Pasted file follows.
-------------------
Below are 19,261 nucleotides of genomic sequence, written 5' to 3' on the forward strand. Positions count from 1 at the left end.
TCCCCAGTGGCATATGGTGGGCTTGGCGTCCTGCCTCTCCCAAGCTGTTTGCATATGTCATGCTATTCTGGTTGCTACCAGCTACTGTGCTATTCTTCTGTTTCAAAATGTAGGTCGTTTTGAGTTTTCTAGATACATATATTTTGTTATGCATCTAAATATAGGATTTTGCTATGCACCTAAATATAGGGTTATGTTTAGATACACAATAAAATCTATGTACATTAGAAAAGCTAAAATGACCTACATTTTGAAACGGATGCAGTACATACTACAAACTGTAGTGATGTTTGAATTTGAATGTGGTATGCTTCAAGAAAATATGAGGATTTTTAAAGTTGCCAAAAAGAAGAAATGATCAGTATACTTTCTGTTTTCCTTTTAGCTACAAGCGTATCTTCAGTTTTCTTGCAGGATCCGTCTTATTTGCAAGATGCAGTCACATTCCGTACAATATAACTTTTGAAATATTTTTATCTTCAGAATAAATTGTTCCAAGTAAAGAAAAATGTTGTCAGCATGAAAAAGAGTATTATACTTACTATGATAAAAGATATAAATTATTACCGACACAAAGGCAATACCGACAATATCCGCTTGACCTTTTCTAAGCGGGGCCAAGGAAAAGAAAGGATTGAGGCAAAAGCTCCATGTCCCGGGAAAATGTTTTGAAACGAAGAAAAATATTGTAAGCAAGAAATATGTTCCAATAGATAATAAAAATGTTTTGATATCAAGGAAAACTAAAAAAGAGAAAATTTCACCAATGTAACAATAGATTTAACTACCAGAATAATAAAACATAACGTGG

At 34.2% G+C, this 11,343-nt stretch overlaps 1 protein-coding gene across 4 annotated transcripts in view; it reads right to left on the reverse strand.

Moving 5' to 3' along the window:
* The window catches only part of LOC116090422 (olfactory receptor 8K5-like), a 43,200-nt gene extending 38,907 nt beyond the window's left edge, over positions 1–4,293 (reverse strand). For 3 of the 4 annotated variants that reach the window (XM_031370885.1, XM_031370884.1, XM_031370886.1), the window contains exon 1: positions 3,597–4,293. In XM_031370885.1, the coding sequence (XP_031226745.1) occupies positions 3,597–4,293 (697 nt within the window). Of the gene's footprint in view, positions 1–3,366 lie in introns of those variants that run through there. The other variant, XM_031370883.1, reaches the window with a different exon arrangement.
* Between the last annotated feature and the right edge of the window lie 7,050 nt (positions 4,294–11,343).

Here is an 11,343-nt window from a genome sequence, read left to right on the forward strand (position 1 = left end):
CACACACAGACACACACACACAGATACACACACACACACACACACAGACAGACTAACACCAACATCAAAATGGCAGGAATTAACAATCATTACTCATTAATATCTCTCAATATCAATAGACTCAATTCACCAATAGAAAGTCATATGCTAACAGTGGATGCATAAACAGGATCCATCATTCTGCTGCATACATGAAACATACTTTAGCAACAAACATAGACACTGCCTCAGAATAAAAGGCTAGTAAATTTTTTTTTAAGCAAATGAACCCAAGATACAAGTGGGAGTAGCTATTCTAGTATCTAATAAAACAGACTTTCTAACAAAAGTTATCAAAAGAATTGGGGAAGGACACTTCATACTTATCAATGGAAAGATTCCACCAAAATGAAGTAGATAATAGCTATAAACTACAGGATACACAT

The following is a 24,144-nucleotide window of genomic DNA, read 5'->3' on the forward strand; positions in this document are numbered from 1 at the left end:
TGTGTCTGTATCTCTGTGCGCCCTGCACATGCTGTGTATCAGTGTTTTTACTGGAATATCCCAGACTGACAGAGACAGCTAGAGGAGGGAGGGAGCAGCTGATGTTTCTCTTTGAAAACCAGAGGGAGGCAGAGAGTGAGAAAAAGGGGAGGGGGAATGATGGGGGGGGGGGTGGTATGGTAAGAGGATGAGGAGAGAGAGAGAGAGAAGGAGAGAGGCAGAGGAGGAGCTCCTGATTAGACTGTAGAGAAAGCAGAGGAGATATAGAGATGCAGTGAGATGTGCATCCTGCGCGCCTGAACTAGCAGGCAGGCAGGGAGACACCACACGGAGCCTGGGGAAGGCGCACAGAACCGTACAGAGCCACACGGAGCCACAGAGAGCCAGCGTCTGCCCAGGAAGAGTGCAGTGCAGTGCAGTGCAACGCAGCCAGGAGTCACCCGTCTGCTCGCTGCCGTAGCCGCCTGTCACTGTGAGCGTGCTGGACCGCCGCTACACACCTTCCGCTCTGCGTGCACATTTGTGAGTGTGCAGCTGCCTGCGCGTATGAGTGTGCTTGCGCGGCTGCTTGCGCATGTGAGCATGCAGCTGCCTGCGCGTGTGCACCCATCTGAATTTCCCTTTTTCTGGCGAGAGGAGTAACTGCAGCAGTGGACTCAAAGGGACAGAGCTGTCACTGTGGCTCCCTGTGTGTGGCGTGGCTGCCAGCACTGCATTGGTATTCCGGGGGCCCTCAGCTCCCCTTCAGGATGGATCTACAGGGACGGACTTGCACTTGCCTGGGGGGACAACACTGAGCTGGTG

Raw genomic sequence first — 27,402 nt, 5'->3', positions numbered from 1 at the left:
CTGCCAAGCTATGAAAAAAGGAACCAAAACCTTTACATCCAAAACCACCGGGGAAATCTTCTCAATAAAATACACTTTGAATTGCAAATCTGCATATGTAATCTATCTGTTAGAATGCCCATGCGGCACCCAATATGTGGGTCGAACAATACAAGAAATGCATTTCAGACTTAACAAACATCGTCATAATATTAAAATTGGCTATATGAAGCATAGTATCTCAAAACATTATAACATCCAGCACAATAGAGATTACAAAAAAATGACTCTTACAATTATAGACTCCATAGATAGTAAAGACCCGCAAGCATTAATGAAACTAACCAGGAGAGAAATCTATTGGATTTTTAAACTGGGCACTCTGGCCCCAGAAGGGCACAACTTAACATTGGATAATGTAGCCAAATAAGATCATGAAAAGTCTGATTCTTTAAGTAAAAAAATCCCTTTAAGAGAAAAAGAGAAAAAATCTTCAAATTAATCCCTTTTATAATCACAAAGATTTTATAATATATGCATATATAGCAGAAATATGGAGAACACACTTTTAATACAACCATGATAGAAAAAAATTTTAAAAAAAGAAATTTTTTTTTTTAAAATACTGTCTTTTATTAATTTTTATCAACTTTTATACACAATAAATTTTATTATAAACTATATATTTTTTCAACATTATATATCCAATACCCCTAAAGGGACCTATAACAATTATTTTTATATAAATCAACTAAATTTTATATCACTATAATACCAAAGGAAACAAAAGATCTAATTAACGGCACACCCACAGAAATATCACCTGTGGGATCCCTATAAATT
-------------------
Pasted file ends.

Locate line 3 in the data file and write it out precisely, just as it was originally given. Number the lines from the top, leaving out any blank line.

At 34.2% G+C, this 11,343-nt stretch overlaps 1 protein-coding gene across 4 annotated transcripts in view; it reads right to left on the reverse strand.